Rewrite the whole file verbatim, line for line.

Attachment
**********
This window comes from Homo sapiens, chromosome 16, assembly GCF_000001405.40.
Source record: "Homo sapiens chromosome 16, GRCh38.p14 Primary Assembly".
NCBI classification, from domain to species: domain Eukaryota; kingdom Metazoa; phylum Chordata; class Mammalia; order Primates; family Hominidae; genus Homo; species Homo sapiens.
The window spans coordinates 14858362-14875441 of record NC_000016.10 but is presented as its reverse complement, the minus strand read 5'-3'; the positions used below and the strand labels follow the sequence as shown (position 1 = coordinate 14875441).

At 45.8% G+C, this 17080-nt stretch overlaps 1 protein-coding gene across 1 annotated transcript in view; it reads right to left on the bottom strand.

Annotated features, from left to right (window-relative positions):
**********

This window comes from Homo sapiens, chromosome 16, assembly GCF_000001405.40.
Source record: "Homo sapiens chromosome 16, GRCh38.p14 Primary Assembly".
NCBI classification, from domain to species: domain Eukaryota; kingdom Metazoa; phylum Chordata; class Mammalia; order Primates; family Hominidae; genus Homo; species Homo sapiens.
The window spans coordinates 14858362-14875441 of record NC_000016.10 but is presented as its reverse complement, the minus strand read 5'-3'; the positions used below and the strand labels follow the sequence as shown (position 1 = coordinate 14875441).

At 45.8% G+C, this 17080-nt stretch overlaps 1 protein-coding gene across 1 annotated transcript in view; it reads right to left on the bottom strand.

Annotated features, from left to right (window-relative positions):